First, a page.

Lesson 123:
Oney Judge

An ongoing illustrative history study
This piece originally posted 3/27/2023

Prelude | 119 | 120 | 121 | 122 | 123 | 124 | 125 | 126 | 127 | Email

The President's House - pen and ink, 2.5 in. x 3.5 in.

For only the second time since beginning this series in the summer of 2020, I have had to resort to drawing a much more abstract illustration --in this instance, the long-demolished President's House in Philadelphia-- as there appears to be no visual representation of the individual that I want to talk about (which in itself already speaks volumes).

Almost paralleling these last three years of this series, there has been an embarrassing (nay, alarming) uptick in the number of proposed so-called "divisive concepts" legislation brewing in various state legislatures. The (stated) intent behind such performatively-drafted law is to "protect" public school students from the "trauma" of studying American history in such a way that they won't be made to feel embarrassed or uncomfortable about the history of their own country; that the curriculum should instead focus primarily on instilling an all-pervasive sense of pride and patriotism. I think on this creeping propaganda (against which my own home state is sadly not immune), and immediately begin to reflect on the life trajectory of Oney Marie Judge (in some instances spelled Ona), whose greatest claim to fame (if one can call it that) is having been one of President George Washington's slaves.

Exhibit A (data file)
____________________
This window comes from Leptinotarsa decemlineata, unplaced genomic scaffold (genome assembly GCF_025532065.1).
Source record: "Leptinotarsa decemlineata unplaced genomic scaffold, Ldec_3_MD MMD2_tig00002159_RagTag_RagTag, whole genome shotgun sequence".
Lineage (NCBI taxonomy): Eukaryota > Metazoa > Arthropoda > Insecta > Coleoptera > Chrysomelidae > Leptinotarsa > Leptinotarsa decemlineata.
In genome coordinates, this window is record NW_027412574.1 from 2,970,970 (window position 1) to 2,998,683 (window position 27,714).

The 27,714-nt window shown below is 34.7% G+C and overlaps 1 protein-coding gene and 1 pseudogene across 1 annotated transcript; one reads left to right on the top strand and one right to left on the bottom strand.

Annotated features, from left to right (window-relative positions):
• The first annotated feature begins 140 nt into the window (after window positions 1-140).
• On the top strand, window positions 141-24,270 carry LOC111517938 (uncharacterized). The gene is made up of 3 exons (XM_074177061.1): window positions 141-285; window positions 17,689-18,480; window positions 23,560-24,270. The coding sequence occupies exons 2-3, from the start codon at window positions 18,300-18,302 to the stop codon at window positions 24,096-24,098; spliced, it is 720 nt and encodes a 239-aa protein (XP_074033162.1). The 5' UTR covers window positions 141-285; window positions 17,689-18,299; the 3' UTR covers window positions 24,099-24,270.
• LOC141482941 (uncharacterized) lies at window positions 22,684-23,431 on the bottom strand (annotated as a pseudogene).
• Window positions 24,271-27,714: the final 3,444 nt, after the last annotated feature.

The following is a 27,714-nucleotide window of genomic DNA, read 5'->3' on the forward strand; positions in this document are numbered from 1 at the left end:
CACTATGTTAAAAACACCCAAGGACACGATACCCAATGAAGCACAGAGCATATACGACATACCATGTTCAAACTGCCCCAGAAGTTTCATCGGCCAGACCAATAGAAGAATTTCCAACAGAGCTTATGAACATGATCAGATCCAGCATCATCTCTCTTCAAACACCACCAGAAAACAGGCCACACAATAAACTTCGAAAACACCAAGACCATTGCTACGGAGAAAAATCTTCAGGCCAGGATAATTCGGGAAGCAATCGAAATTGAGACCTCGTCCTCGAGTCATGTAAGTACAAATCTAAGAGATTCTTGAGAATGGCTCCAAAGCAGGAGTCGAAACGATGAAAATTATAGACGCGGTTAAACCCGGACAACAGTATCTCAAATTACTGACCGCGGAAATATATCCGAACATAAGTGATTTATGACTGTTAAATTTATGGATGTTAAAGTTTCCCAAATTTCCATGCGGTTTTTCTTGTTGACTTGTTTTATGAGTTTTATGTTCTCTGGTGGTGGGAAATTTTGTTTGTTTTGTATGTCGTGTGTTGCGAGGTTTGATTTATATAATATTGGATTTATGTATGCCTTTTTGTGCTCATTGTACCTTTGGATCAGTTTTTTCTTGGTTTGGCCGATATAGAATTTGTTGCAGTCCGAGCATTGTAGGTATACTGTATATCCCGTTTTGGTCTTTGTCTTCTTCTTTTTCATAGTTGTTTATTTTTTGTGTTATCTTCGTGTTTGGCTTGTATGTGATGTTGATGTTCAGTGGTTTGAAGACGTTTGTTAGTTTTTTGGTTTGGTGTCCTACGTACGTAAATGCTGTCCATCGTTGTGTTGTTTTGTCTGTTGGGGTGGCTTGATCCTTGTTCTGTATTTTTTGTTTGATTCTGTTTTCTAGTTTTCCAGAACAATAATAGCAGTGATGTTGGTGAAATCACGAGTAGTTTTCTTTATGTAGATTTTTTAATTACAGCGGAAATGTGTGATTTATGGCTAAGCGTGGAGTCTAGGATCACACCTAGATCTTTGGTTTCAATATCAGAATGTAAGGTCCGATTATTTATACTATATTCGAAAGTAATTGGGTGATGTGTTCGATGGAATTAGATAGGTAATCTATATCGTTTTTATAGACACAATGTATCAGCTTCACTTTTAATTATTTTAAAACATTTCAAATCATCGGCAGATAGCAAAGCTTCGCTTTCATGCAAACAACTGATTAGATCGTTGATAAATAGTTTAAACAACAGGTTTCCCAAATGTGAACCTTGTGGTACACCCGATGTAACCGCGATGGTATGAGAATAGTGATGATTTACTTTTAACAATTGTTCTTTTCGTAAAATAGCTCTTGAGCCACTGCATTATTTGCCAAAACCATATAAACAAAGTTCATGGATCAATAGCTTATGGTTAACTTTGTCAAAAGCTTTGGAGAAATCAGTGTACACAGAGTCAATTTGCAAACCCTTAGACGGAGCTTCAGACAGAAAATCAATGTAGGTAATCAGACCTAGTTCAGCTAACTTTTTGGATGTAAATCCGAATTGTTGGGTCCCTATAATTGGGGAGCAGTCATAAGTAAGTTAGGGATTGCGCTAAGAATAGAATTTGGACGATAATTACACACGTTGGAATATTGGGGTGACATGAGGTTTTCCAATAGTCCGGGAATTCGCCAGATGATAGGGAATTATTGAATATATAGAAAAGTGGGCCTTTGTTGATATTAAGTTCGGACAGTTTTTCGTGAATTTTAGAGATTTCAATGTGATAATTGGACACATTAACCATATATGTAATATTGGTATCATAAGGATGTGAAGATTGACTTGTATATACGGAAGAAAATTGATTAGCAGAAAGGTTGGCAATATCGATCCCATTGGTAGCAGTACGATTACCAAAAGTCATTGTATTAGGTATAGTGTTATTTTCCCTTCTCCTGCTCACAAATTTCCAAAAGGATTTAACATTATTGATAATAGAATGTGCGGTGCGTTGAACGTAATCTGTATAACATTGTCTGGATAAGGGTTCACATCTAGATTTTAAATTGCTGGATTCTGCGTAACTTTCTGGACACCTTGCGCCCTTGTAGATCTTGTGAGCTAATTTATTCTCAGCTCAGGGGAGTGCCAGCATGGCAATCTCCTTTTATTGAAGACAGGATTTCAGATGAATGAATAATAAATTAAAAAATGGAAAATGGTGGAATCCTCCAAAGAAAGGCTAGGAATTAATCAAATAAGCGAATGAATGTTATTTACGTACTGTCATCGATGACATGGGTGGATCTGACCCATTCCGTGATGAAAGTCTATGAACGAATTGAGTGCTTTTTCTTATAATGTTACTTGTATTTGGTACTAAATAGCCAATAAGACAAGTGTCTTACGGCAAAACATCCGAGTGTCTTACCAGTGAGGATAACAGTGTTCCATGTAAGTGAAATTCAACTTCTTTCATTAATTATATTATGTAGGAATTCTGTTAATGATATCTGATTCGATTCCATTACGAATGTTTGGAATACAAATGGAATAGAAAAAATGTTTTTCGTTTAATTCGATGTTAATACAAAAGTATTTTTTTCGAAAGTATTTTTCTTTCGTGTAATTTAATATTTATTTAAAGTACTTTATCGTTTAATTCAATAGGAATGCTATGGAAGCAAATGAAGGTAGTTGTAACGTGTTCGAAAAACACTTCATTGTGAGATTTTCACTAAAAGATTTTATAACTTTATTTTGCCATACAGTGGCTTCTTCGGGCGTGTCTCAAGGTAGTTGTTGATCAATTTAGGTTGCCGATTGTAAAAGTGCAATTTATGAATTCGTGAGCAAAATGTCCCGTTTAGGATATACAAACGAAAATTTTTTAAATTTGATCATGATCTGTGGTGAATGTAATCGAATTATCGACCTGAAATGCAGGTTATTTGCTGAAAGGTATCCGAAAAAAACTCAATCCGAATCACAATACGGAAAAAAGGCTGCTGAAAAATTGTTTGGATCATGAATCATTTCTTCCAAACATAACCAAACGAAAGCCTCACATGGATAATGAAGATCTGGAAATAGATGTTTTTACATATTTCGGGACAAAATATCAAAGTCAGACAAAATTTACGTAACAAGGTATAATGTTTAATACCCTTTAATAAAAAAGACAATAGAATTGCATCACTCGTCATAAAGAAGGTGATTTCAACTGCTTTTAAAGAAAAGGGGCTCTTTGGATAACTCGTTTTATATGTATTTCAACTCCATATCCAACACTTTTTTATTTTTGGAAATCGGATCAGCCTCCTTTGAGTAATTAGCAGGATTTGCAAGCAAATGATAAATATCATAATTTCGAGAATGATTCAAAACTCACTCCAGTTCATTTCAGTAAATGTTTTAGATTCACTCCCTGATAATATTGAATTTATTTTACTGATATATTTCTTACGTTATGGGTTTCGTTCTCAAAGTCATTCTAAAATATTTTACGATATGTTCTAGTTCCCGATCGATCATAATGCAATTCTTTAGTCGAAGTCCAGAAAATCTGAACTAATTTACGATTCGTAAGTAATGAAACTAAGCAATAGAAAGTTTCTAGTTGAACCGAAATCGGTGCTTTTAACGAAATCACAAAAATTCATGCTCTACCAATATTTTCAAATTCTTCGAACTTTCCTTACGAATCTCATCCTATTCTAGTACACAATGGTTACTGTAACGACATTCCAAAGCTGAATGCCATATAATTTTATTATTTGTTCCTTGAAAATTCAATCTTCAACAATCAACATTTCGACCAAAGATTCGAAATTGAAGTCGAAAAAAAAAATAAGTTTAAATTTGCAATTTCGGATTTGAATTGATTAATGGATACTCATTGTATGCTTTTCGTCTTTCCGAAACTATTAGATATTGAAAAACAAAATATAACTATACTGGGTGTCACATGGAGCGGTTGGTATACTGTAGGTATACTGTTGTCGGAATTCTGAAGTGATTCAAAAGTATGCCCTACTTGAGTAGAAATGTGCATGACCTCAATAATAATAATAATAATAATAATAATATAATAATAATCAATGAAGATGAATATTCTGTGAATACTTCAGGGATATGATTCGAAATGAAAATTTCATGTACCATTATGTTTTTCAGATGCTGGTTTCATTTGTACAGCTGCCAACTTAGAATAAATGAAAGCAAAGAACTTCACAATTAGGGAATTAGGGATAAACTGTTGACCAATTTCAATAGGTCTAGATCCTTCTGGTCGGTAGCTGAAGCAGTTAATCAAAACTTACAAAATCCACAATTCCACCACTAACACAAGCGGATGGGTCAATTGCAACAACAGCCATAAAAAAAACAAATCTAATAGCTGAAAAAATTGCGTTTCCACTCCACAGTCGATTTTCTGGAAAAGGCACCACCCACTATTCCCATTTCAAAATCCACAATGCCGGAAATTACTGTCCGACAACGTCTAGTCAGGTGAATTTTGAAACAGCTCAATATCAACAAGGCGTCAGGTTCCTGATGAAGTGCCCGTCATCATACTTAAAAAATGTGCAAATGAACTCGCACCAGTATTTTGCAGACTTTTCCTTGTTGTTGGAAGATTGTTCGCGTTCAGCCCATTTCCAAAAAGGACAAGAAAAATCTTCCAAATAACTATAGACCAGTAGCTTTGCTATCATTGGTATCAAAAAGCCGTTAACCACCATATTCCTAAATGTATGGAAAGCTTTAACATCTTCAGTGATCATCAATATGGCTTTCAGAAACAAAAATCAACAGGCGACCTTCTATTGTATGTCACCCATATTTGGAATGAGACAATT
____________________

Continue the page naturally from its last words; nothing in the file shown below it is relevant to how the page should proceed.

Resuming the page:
Oney Judge is assumed to have been born sometime in 1773 at Washington's Mount Vernon estate --the daughter of an enslaved mother, Betty; and a white English father who had been hired by the Washingtons as a tailor. As was so often the norm for the time, Oney's relatively light complexion promoted her to house status instead of field hand, and by the age of fifteen had become Martha Washington's personal maid. On paper, Oney and her mother Betty were considered to be the property of the Custis estate, and would pass back to the ownership of that family upon Martha's death --specifically to Martha's granddaughter Elizabeth ("Eliza") Custis.

After his popular election in 1787, Washington travelled first to New York, and then to Philadelphia, to serve as President of the new nation while a more permanent capital city was being constructed. Washington brought Judge and seven other slaves with him from Mount Vernon, taking up residence in what would become known as The President's House at the corner of 6th and Market Streets. Significantly, as befit her elevated status (such as it was), Judge was permitted to travel about the city unescorted and pay for such things as shows, dresses and other clothing, and even making social visits on Martha's behalf. Judge intermingled with Philadelphians and became VERY aware of the city's abolitionist sentiment and its markedly large population of free Black people. Philadelphia had passed an Emancipation law in 1780 (one of the very first such laws in the new nation), which included a Gradual Abolition Clause; a policy of automatic emancipation of any slaves who remained in the city limits beyond a six month time-frame. For obvious reasons George and Martha took particular care to strategically rotate out their slaves, each time sending them back to Mount Vernon "to visit family" just shy of this deadline.